Charity and Community Engagement
Pittsburgh: The Pittsburgh Penguins Foundation has a nice-looking website. It’s probably the nicest one I have seen so far.
Each NHL team’s foundation will focus on something different. While a lot are about helping kids, and developing youth hockey, the mission will vary team to team.
The Pens’ mission is: To actively promote physical well-being, encourage teamwork, stress the value of education and provide essential life skills to young people in our community through youth hockey and other activities.
To achieve this mission, each year the Pens foundation run a number of programs and host fund-raising events.
HEADS UP Pittsburgh: This was started in 2011 to provide educational training sessions and events to increase awareness toward the severity of concussions. The program educates parents and children about different concussion symptoms and what measures are necessary should an athlete sustain a possible concussion.
PensFIT: Started in 2012, this program is designed to introduce children to the sport of hockey and get them more fit and active. Through the program, teachers are provided training, instruction and supplemental materials, and the opportunity for continuing education sessions featuring Pittsburgh Penguins coaching staff and alumni.
Learn to Play: Through the combined efforts of Pens captain Sidney Crosby, the Pittsburgh Penguins, the foundation, Reebok and Dick’s Sporting Goods, Sidney Crosby’s Little Penguins Learn to Play Hockey program has introduced more than 4,200 Pittsburgh-area children to the game of hockey.
Signature fund-raising events include
Skates and Plates Charity Gala: Since 1986, the Penguins have hosted an annual charity gala for the benefit of local children’s charities that focus on medical research. The events have raised over $5.75 million.
Hockey Fights Cancer: This is an NHL-wide initiative started in 1998. To date, more than $12.8 million has been raised to support US cancer research institutions, children’s hospitals, player charities and local cancer organisations. The Pens have contributed to this since 1998.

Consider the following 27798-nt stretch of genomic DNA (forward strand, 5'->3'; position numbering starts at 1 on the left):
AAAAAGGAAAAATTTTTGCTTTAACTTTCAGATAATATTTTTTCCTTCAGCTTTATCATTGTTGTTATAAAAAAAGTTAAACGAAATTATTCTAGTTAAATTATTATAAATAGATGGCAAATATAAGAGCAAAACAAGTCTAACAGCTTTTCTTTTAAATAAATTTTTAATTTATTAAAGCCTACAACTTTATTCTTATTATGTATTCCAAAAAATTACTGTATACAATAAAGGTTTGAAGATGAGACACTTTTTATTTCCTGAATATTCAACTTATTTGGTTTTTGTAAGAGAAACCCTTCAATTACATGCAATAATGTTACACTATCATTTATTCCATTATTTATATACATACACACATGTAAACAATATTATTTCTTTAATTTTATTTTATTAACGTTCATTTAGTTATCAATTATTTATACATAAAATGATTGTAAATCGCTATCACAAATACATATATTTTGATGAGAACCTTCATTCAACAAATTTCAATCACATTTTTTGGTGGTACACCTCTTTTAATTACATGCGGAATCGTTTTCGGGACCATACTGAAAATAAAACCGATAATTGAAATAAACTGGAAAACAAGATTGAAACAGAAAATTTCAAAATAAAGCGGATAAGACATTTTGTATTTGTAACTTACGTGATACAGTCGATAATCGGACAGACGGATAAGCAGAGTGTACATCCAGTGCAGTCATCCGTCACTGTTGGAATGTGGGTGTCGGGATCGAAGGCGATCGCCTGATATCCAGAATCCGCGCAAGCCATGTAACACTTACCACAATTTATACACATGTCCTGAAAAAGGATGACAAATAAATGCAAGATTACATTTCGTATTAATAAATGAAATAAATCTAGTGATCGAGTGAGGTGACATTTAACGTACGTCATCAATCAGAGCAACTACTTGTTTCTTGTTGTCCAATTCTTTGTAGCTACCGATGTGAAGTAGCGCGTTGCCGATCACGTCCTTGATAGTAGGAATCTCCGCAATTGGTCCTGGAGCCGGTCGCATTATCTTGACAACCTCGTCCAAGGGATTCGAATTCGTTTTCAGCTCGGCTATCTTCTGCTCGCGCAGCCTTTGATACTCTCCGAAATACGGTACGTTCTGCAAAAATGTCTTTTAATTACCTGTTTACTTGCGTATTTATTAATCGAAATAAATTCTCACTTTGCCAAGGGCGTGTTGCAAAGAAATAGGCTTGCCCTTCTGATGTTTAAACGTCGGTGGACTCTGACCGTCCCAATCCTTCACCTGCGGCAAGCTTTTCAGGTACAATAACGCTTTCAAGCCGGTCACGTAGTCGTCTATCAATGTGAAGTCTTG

Pittsburgh Penguins Foundation 50/50 Raffle: After the Commonwealth of Pennsylvania legalised 50/50s in 2013, the Pens began hosting one. For those who are not familiar with what a 50/50 is, attendees of the game buy raffle tickets.
The money from all raffle ticket sales is pooled, then split into two. One half goes to raffle ticket winner, the other half goes to a nominated charity. For a NHL game, it’s not uncommon for the 50/50 winner to walk out with $20,000 plus.
A different charity is selected to participate at each game. In the 2015-2016 season, the foundation was able to donate more than $1.1 million to more than 100 charities through the 50/50 funds.
While all NHL teams have some sort of foundation, or charity focus, the Pens are one of the teams that goes the extra mile. The have a lot of programs, events and fund-raising initiatives that players are part of to raise a lot of money for their community, and worthy causes.
Columbus: When I first went to look for the BJs’ foundation page I came across their old one and all I could think was ‘that has to be one of the ugliest foundation pages of the NHL’. Their current one is rather boring, too.
Mission: The Columbus Blue Jackets Foundation is dedicated to the health and wellness of children in Central Ohio. We dedicate time, resources, and financial support to organizations making a difference in the areas of paediatric cancer, reading, fitness through play, and the growth and development of amateur hockey.